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Business Transformation and Systems Integrators

How do systems integrators transform themselves for a new model

Over the past few months, I have interacted with several organizations that are evaluating changes to their business model to adapt to the cloud-enabled IT ecosystem. Management is in a quandary over maintaining their profitable lines of business while growing revenue in new and emerging areas. The problem they face is that some emerging business lines are only possible with completely revamped business models requiring significant change.

Some very large organizations, like Dell, are taking the significant step of going private to enhance the transformation process outside the public eye of investors. New leaders, like Amazon and Salesforce, are disrupting the market with their infrastructure and software "as a service" offerings. Organizations eager to get a jump-start are leveraging these services to create new offerings. But companies interested in transforming themselves to gain the benefits of cloud-enabled IT also face significant barriers. Based on my interactions, I will recount their challenges in a series of blog posts:

Company type: Systems Integrator

  • Background: These organizations provide application development and IT support services to clients. Their customer profiles vary from some with multi-year support contracts, to others with short-term integration projects. Lowering costs by leveraging labor from off- shore centers can help foreign companies compete with US-based service providers.
  • Challenges: Self-service models enabled by cloud computing reduces the volume of services from systems integrators. Developing new IT solutions requires much lower effort, resulting in much smaller service contracts. At the same time, cloud service providers are making it extremely easy for clients to develop solutions by leveraging their infrastructure. Custom IT service engagements are being developed and delivered with tools that make it possible for one-of-a-kind applications to be built with fewer resources. Shorter contracts using DevOps are the new norm, further reducing the benefit from lower cost of offshore labor resources.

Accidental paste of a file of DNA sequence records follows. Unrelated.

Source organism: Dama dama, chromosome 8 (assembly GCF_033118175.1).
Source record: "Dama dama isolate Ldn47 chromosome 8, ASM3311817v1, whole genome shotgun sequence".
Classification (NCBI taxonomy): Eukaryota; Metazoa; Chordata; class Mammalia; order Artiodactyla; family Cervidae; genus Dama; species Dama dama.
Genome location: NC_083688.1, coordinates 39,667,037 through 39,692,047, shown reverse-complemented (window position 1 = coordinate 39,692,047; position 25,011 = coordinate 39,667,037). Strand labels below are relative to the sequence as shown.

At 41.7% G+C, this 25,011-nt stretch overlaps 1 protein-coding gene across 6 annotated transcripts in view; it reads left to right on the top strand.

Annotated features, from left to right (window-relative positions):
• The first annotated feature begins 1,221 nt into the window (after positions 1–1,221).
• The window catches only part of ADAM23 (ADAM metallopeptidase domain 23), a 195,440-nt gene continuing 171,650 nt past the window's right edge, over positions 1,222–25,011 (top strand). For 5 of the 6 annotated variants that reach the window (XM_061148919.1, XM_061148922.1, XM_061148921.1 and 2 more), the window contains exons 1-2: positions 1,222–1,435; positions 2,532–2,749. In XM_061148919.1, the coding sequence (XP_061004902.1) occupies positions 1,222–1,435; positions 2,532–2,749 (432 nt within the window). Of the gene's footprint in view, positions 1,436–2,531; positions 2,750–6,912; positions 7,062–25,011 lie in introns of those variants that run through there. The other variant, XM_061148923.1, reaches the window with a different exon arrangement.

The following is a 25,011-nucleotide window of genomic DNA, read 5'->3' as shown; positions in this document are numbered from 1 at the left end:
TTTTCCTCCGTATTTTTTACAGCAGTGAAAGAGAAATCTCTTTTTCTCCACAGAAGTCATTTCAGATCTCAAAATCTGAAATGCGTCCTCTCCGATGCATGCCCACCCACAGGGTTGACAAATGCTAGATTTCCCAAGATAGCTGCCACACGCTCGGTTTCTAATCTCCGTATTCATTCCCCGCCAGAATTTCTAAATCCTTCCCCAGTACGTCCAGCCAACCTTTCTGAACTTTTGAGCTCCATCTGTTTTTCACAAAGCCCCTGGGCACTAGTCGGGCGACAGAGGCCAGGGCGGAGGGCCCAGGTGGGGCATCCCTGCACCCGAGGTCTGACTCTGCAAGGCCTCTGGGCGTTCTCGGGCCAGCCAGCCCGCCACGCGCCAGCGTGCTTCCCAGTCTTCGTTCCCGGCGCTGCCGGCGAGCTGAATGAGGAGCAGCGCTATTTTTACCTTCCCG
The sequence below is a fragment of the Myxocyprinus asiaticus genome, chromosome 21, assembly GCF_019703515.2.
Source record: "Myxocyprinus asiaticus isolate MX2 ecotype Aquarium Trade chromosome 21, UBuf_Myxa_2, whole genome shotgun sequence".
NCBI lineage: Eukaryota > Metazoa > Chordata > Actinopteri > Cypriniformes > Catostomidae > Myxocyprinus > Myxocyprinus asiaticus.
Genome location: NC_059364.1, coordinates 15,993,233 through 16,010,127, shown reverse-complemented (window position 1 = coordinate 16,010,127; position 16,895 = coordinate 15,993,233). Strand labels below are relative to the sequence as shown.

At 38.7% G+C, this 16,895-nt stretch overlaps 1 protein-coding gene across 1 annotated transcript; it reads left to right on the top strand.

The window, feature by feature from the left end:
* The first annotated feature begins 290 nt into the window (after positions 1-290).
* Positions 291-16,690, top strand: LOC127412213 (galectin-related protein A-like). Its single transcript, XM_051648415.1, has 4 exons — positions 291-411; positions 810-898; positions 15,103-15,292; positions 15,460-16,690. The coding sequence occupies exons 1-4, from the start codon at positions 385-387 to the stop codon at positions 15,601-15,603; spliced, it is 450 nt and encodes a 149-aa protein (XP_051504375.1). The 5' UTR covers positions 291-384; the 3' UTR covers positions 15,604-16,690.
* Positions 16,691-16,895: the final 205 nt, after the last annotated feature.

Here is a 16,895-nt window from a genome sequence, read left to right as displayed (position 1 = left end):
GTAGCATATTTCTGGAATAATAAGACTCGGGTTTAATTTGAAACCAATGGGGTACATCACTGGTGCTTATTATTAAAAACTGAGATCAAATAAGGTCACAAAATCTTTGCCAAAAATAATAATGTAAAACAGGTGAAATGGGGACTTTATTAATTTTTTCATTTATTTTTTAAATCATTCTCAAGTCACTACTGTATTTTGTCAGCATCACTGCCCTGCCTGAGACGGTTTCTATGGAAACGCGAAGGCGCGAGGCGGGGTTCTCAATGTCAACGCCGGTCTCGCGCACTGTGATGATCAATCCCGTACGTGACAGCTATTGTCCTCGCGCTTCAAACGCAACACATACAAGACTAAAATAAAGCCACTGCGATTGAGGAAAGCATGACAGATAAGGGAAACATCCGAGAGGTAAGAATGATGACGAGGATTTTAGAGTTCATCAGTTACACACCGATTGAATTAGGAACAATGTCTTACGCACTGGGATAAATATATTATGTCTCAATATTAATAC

Management recognizes these changes and is building a strategy to meet new customer needs.

Specific Next Steps for Systems Integrators:

  1. Skills: Educate all staff, including sales teams and delivery staff, on cloud concepts. Current skills will need to be re-purposed to take advantage of cloud technologies. Developers need to use modern tools and approaches to change how applications are designed and delivered. Two examples are BigData skills for database administrators and OpenStack strategies for systems administrators.
  2. Partnerships: Develop partnerships with new cloud services vendors. Legacy systems integration companies already have established relationships with traditional IT vendors like IBM and Microsoft. To differentiate, developing partnerships with cloud leaders like Amazon and Rackspace are essential
  3. Portfolio: A number of systems integrators have service portfolios that cater to managing existing environments using legacy tools. Cloud requires a complete portfolio overhaul to meet new customer demands. With customers challenged by disruptions in their respective markets, there is demand for cloud services (and not traditional development contracts) to deliver new capabilities.
  4. Integration: Cloud services are increasingly assembled with capabilities derived from a variety of services. Integrating these services requires unique capabilities, like addressing security concerns. At the same time, new companies like Jitterbit and SnapLogic can help ease cloud integration. Systems integrators should pay attention to cloud integration solutions, as it could be a differentiator to meet customer requirements.
  5. Contracts: Customers are used to traditional agreements with vendors that do not always meet cloud service delivery needs. Cloud computing subscription models bring fears that migrating off the current provider will be extremely difficult. This could allow the services vendor to increase subscription rates unfairly to the locked-in customer. The fear of lock-in often freezes meaningful progress towards purchasing cloud services with a periodic subscription. IT management expects systems integrators to be flexible in making reasonable changes in traditional contracts.

Recommended direction for systems integrators: Continue with existing contracts for revenue generation while investing in new areas of business, like security as a service, hosted analytics, etc. Identify existing contracts for possible replacement with cloud SaaS solutions or migration to a private or public cloud infrastructure. Develop a business plan to get higher margins from smaller contracts with a cloud portfolio. Finally, start support contracts with a much more efficient model that helps customers justify a long term investment in cloud service delivery.

More Stories By Larry Carvalho

Larry Carvalho runs Robust Cloud LLC, an advisory services company helping various ecosystem players develop a strategy to take advantage of cloud computing. As the 2010-12 Instructor of Cloud Expo's popular Cloud Computing Bootcamp, he has already led the bootcamp in New York, Silicon Valley, and Prague, receiving strong positive feedback from attendees about the value gained at these events. Carvalho has facilitated all-day sessions at customer locations to set a clear roadmap and gain consensus among attendees on strategy and product direction. He has participated in multiple discussion panels focused on cloud computing trends at information technology events, and he has delivered all-day cloud computing training to customers in conjunction with CloudCamps. To date, his role has taken him to clients in three continents.

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